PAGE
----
“Culture” is a term that organizations often use to evoke a determination about their general values, beliefs and behaviors. It is also exemplifies a company’s mission statement and even some formal policies that inform employees about internal standards. The term “culture fit” refers to how employees or potential employees reflect those values, beliefs and behaviors. The term also speaks to informal practices such as the ways in which employees engage with each other and management. Office culture, for example, can determine if the environment is team centered or competitive. If you are a job seeker, these are important things to know about a company before you accept an offer. Sometimes this can be challenging if the company has not yet figured out what its culture really is. Most often employers are screening candidates to assess if the potential employee has shared values and will blend in well with team members.
Are the efforts to seek out a culture fit when interviewing potential employees indirectly preventing companies from becoming more inclusive? How can we prevent organizational practices such as onboarding from being influenced by individual biases? Are companies unintentionally hiring people who “think like us” and “look like us”? It’s more common than you think. It’s easier to work with someone who has similar interests. It also might be that you come from similar cultures or have the same political views or tastes in music. It’s a no brainer right? Well maybe, if you are looking for a new friend. However, if you have onboarding responsibilities for your company or organization, your focus is on building a strong workforce and factoring in the bigger picture. Building a workforce that is skilled, dedicated, and eager to help the company stay competitive can only be achieved by hiring a diverse team. A diverse workforce should reflect different educational and cultural experiences resulting in employees that can offer broad perspectives. Diverse representation should also reflected by age, gender, race, ethnicity, ableism, and sexual orientation. In your public postings, let it be known that your organization embraces diversity and welcomes inclusive practices. Research continues to provide evidence on how groups that all look the same and think the same produce limited results.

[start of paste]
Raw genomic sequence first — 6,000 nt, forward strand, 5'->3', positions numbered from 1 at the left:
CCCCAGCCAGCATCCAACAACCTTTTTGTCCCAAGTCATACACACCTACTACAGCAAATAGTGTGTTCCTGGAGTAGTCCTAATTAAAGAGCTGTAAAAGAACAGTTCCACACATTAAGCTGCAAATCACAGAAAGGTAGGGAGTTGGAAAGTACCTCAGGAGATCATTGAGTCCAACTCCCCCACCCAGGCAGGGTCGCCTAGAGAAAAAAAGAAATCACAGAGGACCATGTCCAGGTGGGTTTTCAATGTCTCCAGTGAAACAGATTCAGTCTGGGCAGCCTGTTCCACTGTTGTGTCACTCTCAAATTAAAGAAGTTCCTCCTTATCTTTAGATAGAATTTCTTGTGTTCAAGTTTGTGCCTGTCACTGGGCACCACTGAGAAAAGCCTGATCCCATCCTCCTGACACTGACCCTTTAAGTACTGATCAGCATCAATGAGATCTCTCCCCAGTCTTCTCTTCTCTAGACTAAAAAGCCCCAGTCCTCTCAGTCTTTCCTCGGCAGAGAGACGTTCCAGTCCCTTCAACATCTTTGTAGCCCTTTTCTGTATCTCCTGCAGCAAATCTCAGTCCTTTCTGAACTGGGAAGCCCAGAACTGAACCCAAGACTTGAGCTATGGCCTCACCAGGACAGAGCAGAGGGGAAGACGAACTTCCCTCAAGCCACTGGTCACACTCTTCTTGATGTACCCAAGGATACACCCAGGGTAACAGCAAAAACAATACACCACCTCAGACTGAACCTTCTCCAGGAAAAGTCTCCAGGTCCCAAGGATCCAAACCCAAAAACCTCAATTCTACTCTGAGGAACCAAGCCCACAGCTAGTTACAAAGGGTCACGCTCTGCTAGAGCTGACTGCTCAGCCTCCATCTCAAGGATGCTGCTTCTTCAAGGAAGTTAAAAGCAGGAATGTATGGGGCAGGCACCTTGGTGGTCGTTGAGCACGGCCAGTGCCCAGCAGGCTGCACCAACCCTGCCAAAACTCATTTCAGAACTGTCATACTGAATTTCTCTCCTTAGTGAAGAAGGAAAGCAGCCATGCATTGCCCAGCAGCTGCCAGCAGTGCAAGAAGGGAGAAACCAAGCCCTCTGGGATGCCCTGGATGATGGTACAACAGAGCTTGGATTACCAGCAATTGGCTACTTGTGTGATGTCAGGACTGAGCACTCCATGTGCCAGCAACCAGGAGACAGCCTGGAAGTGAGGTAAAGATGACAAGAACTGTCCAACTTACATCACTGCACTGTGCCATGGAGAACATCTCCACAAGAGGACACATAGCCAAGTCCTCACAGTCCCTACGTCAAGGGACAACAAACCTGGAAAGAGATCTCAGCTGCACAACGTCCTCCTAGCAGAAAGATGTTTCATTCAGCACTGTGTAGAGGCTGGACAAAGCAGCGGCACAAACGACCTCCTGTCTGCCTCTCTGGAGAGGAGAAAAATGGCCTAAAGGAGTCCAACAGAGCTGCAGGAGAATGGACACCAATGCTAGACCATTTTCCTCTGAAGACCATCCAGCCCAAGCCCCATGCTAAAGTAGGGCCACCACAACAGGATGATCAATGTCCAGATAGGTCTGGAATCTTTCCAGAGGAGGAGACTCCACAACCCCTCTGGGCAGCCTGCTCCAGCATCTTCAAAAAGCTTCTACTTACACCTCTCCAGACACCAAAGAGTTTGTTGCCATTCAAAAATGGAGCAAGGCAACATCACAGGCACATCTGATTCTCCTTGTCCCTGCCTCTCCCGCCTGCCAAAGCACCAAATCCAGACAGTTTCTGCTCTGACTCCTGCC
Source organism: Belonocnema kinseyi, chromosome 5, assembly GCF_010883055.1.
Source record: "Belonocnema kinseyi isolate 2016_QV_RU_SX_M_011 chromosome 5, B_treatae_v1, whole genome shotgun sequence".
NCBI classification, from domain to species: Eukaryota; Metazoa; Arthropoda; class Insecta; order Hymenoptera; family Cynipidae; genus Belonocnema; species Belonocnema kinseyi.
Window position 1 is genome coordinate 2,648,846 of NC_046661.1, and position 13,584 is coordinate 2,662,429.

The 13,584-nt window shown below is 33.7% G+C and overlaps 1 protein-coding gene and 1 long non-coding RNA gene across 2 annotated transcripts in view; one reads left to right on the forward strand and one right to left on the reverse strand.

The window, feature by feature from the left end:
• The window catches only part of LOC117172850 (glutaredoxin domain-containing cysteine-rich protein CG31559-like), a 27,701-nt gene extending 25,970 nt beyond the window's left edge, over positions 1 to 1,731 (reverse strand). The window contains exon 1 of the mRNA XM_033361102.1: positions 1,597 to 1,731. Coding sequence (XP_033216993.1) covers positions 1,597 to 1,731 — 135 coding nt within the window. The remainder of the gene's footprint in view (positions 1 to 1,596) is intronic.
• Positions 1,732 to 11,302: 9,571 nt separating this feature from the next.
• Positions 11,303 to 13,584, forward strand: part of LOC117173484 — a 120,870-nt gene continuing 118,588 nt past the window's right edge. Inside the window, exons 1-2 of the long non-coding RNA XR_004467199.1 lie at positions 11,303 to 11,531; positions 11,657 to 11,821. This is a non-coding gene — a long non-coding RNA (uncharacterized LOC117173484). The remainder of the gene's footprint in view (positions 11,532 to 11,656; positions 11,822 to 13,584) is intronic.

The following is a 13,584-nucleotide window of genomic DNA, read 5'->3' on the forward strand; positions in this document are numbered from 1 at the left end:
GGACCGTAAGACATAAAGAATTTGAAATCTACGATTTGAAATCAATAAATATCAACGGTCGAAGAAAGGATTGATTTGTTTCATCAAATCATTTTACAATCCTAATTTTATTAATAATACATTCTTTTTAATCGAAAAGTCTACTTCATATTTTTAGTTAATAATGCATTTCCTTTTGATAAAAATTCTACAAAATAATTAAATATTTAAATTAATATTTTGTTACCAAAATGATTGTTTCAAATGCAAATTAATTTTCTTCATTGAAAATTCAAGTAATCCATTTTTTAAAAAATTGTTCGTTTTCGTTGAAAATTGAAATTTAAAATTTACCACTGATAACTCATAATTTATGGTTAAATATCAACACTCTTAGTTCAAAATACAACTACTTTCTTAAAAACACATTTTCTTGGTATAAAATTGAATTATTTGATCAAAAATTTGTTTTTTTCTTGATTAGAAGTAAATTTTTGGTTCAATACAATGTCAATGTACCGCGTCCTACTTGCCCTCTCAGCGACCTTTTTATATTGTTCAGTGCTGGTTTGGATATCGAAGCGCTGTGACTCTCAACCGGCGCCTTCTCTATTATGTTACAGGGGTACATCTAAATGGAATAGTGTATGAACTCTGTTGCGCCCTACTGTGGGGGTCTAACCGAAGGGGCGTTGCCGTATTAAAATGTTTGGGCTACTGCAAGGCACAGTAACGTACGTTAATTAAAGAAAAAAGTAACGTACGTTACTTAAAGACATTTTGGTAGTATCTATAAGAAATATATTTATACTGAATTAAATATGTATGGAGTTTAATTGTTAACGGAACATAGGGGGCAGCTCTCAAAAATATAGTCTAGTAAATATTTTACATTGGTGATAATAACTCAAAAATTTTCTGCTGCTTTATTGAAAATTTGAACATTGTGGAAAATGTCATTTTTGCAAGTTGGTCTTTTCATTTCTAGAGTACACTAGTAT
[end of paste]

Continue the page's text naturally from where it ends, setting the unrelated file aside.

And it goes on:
Another way to ensure culture fit embraces inclusion is by evaluating your organizational practices. Are there formal or informal barriers preventing inclusion? Review the screening questions that are being asked. Evaluate who are the candidates being interviewed. Are we indirectly making judgments about academic institutions, class, race, gender or sexual orientation? Consider presenting conversations like this at team meetings where the questions are raised. Help the team articulate their desired organizational culture and then ensure that it also includes the principles of diversity and inclusion. A purposeful team meeting is where learning should occur – it does not always run smooth but the experience has value. Respectful debates that bring out conflict are not always a bad thing. Effectively listening to others is where you may learn something new by hearing another perspective. To better ensure that a productive discussion occurs start off by setting the tone letting the team know the importance of the conversation. It’s important to let everyone know that their voice is welcomed if it is done respectfully. Change takes time and comes with growing pains, but employers who champion transparency and inclusion will find that they have happier employees, stronger retention, and a more dynamic workforce.
A frequent contributor to the Poughkeepsie Journal, Pawling resident OBED FIGUEROA is the author of Marcus Learns About the Different Types of Doctors, soon to be published by Austin Macauley Publishers. He is also a published researcher and doctoral candidate at Northeastern University.